SEC Charges Chatham Asset Management and Founder Anthony Melchiorre for Improper Fixed Income Securities Trading

Chatham Asset Management LLC, a New Jersey-based investment company, and its founder, Anthony Melchiorre, have been charged by the Securities and Exchange Commission (SEC) for engaging in improper trading of certain fixed income securities. The SEC has ordered Chatham and Melchiorre to pay more than $19.3 million in combined disgorgement, prejudgment interest, and civil penalties to settle the charges.

According to the SEC’s order, Chatham and Melchiorre engaged in trades involving American Media, Inc. (AMI) bonds between 2016 and 2018 to address portfolio constraints, meet investor redemptions, and allocate capital inflows and outflows. These trades were executed at prices proposed by Chatham and Melchiorre and had the effect of significantly increasing the price of the AMI bonds at a higher rate than similar securities. Chatham’s and Melchiorre’s trading accounted for the majority of trading in the AMI bonds, which had a material effect on their pricing over time.

The SEC also found that Chatham and Melchiorre calculated their client funds’ net asset values (NAVs) using pricing data based on the trading prices of the securities, resulting in higher NAVs and fees being charged to clients. The SEC’s Deputy Director of Enforcement, Sanjay Wadhwa, stated that Chatham’s trading in the AMI bonds increased the prices of illiquid securities in a way that was disconnected from economic reality.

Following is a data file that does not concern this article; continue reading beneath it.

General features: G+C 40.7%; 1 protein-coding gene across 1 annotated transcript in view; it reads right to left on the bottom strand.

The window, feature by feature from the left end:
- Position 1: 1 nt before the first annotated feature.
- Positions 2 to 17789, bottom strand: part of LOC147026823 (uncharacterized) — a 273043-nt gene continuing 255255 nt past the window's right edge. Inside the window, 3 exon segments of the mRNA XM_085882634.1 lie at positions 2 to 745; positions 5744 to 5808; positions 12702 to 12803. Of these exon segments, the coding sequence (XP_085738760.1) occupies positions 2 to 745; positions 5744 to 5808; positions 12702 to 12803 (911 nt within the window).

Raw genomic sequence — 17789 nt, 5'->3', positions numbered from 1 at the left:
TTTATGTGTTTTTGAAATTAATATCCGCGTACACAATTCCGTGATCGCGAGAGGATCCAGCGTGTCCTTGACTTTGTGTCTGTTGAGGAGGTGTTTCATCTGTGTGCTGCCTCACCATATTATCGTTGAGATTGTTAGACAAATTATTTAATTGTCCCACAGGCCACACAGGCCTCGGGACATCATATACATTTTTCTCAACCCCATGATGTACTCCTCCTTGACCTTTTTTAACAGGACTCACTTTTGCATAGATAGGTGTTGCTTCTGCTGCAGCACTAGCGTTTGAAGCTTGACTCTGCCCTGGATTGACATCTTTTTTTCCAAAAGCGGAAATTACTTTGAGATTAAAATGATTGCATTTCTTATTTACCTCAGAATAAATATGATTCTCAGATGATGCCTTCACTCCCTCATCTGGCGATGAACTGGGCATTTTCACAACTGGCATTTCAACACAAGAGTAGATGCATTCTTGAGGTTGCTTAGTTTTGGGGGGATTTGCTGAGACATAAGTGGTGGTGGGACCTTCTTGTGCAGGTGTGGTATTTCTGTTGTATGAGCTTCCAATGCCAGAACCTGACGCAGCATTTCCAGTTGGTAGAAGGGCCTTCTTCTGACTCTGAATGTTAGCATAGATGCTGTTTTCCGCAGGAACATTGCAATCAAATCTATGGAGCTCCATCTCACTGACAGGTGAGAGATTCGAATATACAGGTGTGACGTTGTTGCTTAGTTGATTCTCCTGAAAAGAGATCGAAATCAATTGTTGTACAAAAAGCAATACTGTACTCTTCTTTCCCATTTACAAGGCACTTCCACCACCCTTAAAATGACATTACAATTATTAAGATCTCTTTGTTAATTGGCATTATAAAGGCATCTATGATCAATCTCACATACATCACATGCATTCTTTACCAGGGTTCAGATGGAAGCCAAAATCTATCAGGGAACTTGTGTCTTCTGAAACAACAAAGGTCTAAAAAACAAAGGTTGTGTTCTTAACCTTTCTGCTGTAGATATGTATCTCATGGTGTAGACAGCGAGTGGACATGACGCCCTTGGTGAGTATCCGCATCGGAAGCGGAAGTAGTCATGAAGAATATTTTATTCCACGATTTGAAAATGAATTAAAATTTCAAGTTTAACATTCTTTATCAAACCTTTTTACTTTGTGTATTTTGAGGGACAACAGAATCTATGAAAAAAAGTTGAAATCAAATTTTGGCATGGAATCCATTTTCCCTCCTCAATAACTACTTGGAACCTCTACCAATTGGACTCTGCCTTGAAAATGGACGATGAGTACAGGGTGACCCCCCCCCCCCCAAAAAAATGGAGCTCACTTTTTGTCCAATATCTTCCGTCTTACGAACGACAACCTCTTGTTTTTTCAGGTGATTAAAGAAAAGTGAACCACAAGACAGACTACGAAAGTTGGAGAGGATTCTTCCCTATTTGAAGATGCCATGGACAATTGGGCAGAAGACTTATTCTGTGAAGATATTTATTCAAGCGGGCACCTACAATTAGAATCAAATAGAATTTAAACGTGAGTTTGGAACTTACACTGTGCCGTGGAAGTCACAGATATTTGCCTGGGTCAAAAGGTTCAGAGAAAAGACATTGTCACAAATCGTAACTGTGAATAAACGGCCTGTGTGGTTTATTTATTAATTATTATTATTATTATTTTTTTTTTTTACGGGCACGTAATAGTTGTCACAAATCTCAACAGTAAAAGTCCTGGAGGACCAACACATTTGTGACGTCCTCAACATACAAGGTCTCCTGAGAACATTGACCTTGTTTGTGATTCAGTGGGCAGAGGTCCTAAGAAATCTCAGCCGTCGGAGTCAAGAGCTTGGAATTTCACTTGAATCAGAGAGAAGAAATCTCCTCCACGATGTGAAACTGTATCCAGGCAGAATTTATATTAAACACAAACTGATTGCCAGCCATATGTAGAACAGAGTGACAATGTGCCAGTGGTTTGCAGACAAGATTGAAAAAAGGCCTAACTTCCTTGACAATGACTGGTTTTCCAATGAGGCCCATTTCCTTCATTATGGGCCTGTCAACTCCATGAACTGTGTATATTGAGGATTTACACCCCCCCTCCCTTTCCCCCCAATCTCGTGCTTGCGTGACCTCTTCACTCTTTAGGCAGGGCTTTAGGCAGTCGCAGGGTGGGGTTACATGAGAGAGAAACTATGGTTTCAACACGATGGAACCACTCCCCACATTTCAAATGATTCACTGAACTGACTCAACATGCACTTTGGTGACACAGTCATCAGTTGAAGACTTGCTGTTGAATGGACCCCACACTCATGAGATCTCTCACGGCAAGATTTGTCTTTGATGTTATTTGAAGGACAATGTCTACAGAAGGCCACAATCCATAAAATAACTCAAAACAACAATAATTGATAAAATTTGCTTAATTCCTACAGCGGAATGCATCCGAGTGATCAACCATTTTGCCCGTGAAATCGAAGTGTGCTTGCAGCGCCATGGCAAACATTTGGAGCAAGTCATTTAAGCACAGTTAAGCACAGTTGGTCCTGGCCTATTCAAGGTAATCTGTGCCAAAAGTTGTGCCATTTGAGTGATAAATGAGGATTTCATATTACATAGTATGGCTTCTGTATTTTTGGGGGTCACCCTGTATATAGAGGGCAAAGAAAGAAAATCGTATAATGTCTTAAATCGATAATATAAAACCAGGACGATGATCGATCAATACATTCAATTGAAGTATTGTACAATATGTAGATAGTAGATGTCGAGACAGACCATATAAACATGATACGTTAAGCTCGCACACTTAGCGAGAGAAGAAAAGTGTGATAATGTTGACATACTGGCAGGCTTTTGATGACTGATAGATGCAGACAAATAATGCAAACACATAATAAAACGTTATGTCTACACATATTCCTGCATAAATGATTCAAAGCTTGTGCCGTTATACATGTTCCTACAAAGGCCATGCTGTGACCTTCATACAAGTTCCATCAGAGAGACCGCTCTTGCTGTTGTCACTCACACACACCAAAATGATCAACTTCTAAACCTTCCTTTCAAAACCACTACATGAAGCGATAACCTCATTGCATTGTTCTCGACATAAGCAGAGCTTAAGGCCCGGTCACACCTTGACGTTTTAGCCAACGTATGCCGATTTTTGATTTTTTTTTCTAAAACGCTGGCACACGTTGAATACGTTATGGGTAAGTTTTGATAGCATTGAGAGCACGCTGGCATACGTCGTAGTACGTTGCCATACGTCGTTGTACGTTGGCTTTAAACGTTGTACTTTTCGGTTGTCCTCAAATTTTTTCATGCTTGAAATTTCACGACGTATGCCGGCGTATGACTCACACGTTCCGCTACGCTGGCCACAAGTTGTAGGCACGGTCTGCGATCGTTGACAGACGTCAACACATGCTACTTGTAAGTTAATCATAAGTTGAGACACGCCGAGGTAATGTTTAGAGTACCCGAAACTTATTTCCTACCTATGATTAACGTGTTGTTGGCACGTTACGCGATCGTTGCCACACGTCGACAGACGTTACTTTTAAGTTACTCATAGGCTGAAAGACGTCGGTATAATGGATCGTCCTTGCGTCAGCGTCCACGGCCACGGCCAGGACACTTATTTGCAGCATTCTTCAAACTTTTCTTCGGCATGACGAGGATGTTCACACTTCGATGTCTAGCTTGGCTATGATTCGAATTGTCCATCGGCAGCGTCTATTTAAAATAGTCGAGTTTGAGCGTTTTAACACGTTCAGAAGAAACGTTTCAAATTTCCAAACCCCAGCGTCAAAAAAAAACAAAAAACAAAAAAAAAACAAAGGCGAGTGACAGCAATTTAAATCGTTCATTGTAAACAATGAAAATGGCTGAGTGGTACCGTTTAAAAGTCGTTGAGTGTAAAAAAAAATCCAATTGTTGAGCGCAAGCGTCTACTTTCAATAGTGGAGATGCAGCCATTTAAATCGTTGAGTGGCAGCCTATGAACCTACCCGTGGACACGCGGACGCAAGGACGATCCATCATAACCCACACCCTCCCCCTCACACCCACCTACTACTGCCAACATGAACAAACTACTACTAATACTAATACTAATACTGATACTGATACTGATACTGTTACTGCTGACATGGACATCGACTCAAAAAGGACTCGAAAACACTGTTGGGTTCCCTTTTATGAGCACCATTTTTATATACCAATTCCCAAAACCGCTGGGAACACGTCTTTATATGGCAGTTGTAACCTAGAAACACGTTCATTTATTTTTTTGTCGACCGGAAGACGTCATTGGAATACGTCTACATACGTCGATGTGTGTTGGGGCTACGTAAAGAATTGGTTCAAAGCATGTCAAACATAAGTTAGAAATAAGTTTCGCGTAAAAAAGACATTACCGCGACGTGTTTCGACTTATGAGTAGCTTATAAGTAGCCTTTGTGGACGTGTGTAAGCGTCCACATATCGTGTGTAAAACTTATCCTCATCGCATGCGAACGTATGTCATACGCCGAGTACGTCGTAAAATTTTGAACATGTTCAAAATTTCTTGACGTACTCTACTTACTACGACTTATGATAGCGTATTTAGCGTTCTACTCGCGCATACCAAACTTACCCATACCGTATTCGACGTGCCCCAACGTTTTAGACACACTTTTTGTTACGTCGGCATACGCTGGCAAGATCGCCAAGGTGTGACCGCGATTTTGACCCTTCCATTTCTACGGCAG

Chatham and Melchiorre have consented to the SEC’s order, without admitting or denying its findings, that they violated Section 206(2) of the Investment Advisers Act of 1940 and aided and abetted and caused violations of the Investment Company Act of 1944. They have agreed to pay $11 million in disgorgement and $3.4 million in prejudgment interest jointly and severally, as well as civil penalties of $4.4 million and $600,000, respectively. They have also agreed to prohibitions from serving in certain positions in the investment industry, pursuant to the Investment Company Act.

The SEC’s investigation was conducted by Daphne Downes, Brian Fitzpatrick, and Lindsay S. Moilanen, with assistance from Carina Chambarry and Raymond Wolff of the SEC’s Division of Economic and Risk Analysis, and was supervised by Sheldon Pollock. The examination that led to the investigation was conducted by members of the Division of Examinations’ Private Funds Unit, including Jennifer Duggins, Christopher Marino, and Michael Collins. The SEC thanked the Financial Industry Regulatory Authority for its assistance with this matter.